Written by Dr. Shawnee Brew
Hey Kitty Cats, your resident down with the system Doc here,
It’s about that time of year that social media will be flooded with all the best ways to lose those few extra pounds just in time for “bikini season.” Posts suggesting that if you can just find the right cut, tan the right places, tone the wrong ones, and get enough hair removal to resemble your prepubescent self, then everyone at the beach will simply forget you even have a body. And if all else fails, “nothing is sexier than confidence!" (Beachbody on Demand 2015)
What these influencers and companies forget to tell you is that the diet industry made $946 billion dollars in 2020; making it one of the few sectors that maintained positive growth during the initial stages of the pandemic (Global Wellness Institute). These numbers continue to grow each year as companies continue to profit off of people feeling like their bodies need to change in some way. We live in a society that has deemed thinness the ultimate social capital; from the minute we’re born, we’re being fed media about maintaining the smallest body possible (NY Daily News). The diet industry preps us for failure by consistently selling “quick fixes” that result in weight coming back causing folks to get caught in a perpetual cycle of yo-yo dieting. However, we have extensive research indicating that diets are not effective and do not work in the long term (Ge et al. 2020). Name another industry out there with a 95% failure rate that is still being lauded as successful...no, it’s fine, I’ll wait.
There are many physical health concerns noted with chronic dieting including: unhealthy changes in body composition, hormonal changes, reduced bone density, menstrual disturbances, and lower resting energy expenditure (Lindner Center of Hope). Beyond physical health concerns there are a number of ways dieting can impact our mental health over time as well. Chronic dieters report feelings of guilt, self-blame, anxiety, depression, difficulty concentrating, and fatigue. Dieting in adolescents is a known precursor to disordered eating; statistics indicate that moderate dieters are five times more likely to develop an eating disorder than non-dieters (Berkeley kNOw Dieting).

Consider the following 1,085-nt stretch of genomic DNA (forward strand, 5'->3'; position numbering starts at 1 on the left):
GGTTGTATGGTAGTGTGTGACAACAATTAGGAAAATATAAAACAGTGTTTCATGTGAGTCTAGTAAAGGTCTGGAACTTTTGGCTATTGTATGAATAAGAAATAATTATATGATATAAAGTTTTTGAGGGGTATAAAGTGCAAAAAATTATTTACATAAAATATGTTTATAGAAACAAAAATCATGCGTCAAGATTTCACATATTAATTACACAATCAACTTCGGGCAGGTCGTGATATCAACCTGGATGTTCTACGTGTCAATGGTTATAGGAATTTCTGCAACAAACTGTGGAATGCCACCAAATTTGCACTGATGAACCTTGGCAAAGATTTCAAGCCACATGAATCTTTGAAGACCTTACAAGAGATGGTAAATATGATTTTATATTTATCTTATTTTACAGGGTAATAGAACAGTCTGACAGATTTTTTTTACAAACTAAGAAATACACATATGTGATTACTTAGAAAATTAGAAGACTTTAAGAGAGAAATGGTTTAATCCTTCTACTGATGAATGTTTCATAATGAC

We’ve clearly made a case for the fact that diet culture has trapped us into believing that thinness will be our savior while prepping most of us for a disordered relationship with food and our bodies. So, what the heck do we do about it? The National Eating Disorders Association (NEDA) suggests starting by imagining all the time and energy you could save by decreasing the amount of time spent thinking about dieting. This may seem trivial but really take a minute to examine how much time is spent thinking about your body, the food you consume, the amount of time spent exercising, etc. Is this really a values consistent way for you to spend your precious minutes? If so, congrats! You’ve probably done some really tough unlearning to arrive at this place. If no, awesome, let’s hang out a bit more and continue this chat.
Everything we’ve spoken about until now is a result of diet culture. Christy Harrison, author of The Anti-Diet, defines diet culture as, “a system of beliefs that equates thinness to health and moral virtue, promotes weight loss as a means of attaining higher status, and demonizes certain ways of eating while elevating others. It's sexist, racist, and classist, yet this way of thinking about food and bodies is so embedded in the fabric of our society that it can be hard to recognize. It masquerades as health, wellness, and fitness, and for some, it is all-consuming.” Her book was released in 2019 and offers its readers “a radical alternative to diet culture, and helps readers reclaim their bodies, minds, and lives so they can focus on the things that truly matter” (Anti-Diet, Christy Harrison). For many, this journey begins with the unlearning. Unlearning of the ways we’ve been taught to exist in the world. Unlearning of who and what we’re supposed to be based on Eurocentric standards of beauty.